“The quintessential summer look: a floral dress, a straw hat and flip-flops,” Rolf Snoeren said, enumerating the three ingredients for the Viktor & Rolf spring couture show. “And then the outfits become more elaborate and more and more surreal,” piped in Viktor Horsting, showing off smocked baby-doll dresses in which ruffled sleeves and skirts exploded into ever more extreme, jutting volumes.
Straw hats as broad as beach umbrellas, reinforced with carbon fibers, served as hoists for floral embroideries that flew off the dresses, recalling a 2007 V&R ready-to-wear show in which clothes were pinned across heavy metal rigs the models shouldered.
Snoeren said he and Horsting wanted to show something that “made prints come alive,” and to experiment with “how far we could take it in terms of volume.”
Vincent van Gogh’s exuberant countryside paintings also fed the theme. The Dutch duo confessed their seamstresses were puzzled when initially shown the drawings depicting flowers first taking on color, and then morphing into 2-D and 3-D representations. The concept was similar to Chanel’s motorized gray flowers that whirred to reveal vibrant petals, and it should have also been an uplifting display to fan V&R’s hit L’Oréal fragrance franchise, Flowerbomb.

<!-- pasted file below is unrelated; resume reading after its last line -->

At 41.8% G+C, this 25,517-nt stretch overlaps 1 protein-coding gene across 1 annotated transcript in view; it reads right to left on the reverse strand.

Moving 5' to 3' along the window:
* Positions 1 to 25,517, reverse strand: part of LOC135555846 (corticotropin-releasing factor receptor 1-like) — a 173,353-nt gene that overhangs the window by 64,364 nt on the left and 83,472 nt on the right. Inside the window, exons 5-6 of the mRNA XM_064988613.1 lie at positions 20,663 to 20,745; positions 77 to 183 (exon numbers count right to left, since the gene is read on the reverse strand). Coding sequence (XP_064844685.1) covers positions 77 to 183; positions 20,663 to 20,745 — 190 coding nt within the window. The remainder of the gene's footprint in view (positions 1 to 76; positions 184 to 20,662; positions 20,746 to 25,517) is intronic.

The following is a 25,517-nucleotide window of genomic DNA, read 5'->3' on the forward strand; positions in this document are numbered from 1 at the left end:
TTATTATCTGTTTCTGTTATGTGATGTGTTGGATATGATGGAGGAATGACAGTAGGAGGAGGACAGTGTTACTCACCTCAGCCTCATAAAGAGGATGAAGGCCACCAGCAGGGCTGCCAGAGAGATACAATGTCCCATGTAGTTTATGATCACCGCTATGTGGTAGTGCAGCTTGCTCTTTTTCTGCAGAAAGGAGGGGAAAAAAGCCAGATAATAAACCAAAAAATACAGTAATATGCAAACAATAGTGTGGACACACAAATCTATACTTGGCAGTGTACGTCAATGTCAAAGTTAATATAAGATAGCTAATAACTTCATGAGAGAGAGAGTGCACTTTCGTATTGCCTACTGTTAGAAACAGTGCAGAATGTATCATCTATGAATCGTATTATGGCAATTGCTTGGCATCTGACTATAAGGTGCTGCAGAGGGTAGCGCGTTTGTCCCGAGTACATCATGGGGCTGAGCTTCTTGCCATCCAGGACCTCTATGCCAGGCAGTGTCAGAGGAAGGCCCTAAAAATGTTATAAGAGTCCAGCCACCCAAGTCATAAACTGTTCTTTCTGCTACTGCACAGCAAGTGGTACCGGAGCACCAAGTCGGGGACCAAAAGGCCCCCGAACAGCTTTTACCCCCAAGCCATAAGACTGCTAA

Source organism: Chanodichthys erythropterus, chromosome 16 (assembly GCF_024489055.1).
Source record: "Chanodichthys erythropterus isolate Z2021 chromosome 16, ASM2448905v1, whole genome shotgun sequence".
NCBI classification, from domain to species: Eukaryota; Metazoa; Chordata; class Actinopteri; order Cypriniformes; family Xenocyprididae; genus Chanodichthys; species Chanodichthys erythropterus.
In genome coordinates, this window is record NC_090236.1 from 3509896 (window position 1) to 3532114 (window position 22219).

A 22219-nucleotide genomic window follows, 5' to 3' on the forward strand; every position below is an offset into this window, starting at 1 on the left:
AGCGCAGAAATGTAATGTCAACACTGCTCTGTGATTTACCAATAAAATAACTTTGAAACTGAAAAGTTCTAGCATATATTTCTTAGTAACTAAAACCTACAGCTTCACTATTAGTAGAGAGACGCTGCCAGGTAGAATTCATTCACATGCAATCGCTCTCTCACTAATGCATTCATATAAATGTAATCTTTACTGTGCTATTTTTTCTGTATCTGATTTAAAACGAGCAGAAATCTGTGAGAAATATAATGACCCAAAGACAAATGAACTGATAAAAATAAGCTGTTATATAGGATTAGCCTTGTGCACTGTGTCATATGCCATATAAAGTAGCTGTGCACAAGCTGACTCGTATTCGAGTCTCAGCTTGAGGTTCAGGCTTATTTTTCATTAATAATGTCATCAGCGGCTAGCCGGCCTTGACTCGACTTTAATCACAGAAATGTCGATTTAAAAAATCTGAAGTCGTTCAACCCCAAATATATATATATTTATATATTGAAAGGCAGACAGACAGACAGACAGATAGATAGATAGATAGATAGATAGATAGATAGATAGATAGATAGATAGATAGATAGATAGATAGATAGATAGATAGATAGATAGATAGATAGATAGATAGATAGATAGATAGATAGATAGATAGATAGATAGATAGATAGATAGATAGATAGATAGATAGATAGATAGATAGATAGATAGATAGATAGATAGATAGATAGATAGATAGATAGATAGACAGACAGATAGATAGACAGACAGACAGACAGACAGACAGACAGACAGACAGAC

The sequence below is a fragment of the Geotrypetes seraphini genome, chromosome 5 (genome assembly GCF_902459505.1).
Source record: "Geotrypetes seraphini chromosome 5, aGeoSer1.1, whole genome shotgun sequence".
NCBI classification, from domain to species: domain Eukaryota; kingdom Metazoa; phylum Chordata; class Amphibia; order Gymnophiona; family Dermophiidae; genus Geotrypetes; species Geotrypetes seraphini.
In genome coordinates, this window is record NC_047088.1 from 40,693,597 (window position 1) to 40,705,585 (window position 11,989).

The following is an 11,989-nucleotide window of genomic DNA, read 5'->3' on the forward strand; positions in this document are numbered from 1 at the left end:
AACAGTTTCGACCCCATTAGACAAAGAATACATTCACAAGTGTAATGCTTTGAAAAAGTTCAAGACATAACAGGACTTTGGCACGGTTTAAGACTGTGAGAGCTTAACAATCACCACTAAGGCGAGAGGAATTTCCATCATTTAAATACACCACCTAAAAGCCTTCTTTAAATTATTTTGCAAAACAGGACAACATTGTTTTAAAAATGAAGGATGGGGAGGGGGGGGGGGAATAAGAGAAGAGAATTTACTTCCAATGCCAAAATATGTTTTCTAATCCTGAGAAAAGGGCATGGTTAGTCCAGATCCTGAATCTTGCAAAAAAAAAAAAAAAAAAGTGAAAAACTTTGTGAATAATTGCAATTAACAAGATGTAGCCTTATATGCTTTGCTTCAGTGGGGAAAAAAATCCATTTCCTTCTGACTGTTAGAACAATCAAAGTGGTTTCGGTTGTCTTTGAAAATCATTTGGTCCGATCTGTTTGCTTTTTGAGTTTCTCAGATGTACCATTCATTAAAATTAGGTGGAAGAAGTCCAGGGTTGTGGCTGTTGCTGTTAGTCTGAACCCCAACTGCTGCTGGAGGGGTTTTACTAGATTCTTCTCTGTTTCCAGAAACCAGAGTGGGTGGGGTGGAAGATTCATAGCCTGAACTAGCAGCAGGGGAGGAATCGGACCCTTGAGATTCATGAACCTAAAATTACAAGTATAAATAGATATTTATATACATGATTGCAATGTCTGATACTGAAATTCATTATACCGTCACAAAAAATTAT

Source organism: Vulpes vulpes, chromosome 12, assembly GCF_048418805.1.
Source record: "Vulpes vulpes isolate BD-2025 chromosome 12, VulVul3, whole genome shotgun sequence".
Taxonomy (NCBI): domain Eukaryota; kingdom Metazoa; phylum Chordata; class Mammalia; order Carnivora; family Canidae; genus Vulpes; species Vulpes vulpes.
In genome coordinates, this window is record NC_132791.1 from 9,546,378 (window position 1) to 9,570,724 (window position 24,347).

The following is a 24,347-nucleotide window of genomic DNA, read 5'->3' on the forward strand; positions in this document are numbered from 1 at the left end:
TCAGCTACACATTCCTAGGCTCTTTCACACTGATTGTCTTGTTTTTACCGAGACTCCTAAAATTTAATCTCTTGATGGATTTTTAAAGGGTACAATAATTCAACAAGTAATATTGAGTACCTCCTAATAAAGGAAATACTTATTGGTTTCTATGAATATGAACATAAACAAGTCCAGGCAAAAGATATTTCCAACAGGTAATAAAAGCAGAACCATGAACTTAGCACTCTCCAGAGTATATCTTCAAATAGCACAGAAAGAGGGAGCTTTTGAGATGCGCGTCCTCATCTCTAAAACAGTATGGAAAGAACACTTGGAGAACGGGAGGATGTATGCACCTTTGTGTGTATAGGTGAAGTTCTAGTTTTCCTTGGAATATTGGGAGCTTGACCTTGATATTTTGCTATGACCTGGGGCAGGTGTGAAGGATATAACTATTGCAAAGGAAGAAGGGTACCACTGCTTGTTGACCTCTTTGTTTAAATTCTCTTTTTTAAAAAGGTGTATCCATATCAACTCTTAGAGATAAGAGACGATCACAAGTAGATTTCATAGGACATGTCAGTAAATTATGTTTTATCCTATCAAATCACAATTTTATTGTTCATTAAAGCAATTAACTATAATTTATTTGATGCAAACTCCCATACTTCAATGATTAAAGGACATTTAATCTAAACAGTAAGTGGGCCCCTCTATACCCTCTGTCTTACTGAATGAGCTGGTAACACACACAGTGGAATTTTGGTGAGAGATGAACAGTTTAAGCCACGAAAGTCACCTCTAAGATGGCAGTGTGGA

Instead gloomy music — the soundtrack from “Rosemary’s Baby” — accompanied slow-moving models with joyless expressions. Here was a one-note show that would have benefited from a performance element, as the designers have done effectively since returning to couture in 2013.
Nevertheless, the show should give an image boost to Vlisco, which supplied all the fabrics. The famous maker of batik prints known as “Dutch wax” has taken a knock in the wake of the Ebola outbreak that has ravaged West Africa, one of its key markets.
It was certainly a treat to watch the giant flower prints — first traced in indigo, the first bath fabrics take in Vlisco’s sprawling plant in Helmond — gradually blush with color, as Snoeren said, “like filling in a coloring book.”
At the show, the designers revealed that art collector Han Nefkens acquired three pieces of the collection to donate to Rotterdam’s Museum Boijmans Van Beuningen as part of Nefkens’ “Fashion on the Edge” project.